SPORT

Australian Guys Are Now Pissing in Their Own Mouths

SPORT
Jul 01, 2014 at 8:08 AM ET

Controversial Australian rugby player Todd Carney earned international recognition this weekend after someone tweeted a photo of the sports star peeing into his own mouth at a hotel urinal.

The image, taken a week prior, was quickly passed around online, leading to thousands of tweets. Within 24 hours, the footballer’s team, the Cronulla Sharks, had canceled his $650,000-a-year contract.

“It was just a prank. The boys had seen me doing it before. I didn’t think a photo would be taken and I didn’t think it would be public,” Carney said. “I just hope this isn’t the end of me as a footballer.”

Like planking and whaling before it, peeing in your mouth and posting the photo online, or “bubbling,” is the latest meme to take the Australian Internet by storm—at least according to pro-skater Troy West.

“It’s huge in Australia,” he told VICE. “It’s part of our everyday life. My dad actually taught me how to do it when I was a kid.”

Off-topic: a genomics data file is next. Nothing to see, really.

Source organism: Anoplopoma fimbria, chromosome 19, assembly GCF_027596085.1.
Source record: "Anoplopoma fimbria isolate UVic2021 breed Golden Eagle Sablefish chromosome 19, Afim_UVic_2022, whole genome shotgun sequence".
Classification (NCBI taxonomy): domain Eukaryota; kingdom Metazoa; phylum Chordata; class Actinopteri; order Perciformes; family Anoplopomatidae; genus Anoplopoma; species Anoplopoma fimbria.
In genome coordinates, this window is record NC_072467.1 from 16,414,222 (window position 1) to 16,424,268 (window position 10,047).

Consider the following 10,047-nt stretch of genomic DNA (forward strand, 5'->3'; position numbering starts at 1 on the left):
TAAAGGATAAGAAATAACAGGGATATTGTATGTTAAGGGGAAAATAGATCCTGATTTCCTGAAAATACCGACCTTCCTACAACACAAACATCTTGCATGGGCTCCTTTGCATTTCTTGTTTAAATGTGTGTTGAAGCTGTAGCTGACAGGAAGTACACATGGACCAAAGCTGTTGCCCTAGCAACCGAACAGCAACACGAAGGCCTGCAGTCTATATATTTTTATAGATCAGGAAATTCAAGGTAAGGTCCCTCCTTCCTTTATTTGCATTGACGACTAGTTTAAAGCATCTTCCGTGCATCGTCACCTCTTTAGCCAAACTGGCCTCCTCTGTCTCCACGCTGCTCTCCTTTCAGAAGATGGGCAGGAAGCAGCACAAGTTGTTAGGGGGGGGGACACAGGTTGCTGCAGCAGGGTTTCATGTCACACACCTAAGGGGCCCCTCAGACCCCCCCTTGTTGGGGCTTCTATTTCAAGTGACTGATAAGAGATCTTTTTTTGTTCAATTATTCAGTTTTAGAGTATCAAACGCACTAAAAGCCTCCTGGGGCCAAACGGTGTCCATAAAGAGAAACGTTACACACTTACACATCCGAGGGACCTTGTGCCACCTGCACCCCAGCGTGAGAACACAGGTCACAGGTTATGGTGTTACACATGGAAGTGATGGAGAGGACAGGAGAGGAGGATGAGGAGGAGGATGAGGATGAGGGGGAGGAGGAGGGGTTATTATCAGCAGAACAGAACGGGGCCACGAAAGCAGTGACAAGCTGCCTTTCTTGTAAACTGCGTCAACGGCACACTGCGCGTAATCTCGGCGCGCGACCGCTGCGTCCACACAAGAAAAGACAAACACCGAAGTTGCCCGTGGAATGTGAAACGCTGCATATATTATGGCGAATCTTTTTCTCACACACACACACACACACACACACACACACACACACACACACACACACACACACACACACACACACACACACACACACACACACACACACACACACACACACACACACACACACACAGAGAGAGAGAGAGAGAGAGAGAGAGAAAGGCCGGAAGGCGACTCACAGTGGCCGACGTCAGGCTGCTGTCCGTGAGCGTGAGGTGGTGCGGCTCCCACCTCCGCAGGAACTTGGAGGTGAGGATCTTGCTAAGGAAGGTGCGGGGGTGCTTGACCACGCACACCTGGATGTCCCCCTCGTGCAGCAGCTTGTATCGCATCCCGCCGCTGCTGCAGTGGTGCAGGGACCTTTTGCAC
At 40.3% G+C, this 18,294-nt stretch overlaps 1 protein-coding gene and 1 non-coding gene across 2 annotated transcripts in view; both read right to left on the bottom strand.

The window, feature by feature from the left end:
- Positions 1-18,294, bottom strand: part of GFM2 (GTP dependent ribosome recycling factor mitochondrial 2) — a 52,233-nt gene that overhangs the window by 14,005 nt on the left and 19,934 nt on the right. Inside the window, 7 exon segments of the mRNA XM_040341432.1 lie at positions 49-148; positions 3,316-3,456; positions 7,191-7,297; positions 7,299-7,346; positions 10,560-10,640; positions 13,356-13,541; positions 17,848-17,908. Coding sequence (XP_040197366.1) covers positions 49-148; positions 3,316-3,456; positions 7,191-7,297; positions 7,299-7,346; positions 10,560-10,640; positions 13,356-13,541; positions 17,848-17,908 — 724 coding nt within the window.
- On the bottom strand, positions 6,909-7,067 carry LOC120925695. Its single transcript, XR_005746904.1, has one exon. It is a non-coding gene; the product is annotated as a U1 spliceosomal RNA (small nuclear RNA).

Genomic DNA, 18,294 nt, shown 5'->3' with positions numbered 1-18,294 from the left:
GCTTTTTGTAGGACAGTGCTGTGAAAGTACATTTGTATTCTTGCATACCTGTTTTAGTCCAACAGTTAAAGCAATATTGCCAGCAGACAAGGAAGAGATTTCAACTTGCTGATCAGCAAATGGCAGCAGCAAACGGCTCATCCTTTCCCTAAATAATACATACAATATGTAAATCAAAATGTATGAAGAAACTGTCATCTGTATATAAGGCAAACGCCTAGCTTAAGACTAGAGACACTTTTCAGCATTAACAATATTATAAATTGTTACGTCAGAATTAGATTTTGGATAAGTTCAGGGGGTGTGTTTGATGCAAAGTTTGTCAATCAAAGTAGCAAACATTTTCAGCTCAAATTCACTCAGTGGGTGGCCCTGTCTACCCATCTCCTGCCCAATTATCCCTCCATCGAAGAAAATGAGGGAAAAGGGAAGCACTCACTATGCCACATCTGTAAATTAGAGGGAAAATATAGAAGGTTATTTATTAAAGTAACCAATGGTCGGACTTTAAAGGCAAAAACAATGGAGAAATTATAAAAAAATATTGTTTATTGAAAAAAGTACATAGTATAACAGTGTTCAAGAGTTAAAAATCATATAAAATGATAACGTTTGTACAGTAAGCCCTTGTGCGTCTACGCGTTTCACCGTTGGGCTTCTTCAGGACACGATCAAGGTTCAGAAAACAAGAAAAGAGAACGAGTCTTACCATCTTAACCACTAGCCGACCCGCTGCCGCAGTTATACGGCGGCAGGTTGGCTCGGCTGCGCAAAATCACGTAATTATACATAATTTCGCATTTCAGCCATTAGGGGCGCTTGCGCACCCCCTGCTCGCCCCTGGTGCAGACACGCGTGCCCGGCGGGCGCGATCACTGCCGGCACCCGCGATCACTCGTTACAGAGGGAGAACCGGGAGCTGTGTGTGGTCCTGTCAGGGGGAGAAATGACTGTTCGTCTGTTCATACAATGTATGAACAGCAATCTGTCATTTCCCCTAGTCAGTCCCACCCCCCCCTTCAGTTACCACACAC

Except West was actually kidding, or “taking the piss,” as they say. Until now, peeing in your own mouth was not, in fact, an actual thing in Australia (if you don’t count Fosters). But that may soon change thanks to Carney. Fans of the footballer are creating Facebook groups called “Piss in Your Mouth for Todd Carney” and posting photos of themselves doing just that. In essence, turning a fake trend story into a real one.

Despite the grassroots support, things aren’t looking good for Carney. It’s the third time he has been booted from a team, following a history of suspect off-field behavior, including a DUI charge in 2006, negligent driving and not stopping for police in 2007, allegedly urinating on a stranger in 2008, vandalizing a car and cellphone store in 2009 and reportedly setting a man’s pants on fire at a New Year’s Eve party that same year. The National Rugby League’s chief operating officer, Jim Doyle, says Carney’s latest effort could spell the end of his career.

“Firstly, a club would need to determine that they want him to be part of their team. And I would be surprised if any club made that decision considering his past,” he said. “Then he would need to convince the NRL that he is a fit and proper person to play our game—and we would naturally take into account his past when making that assessment.”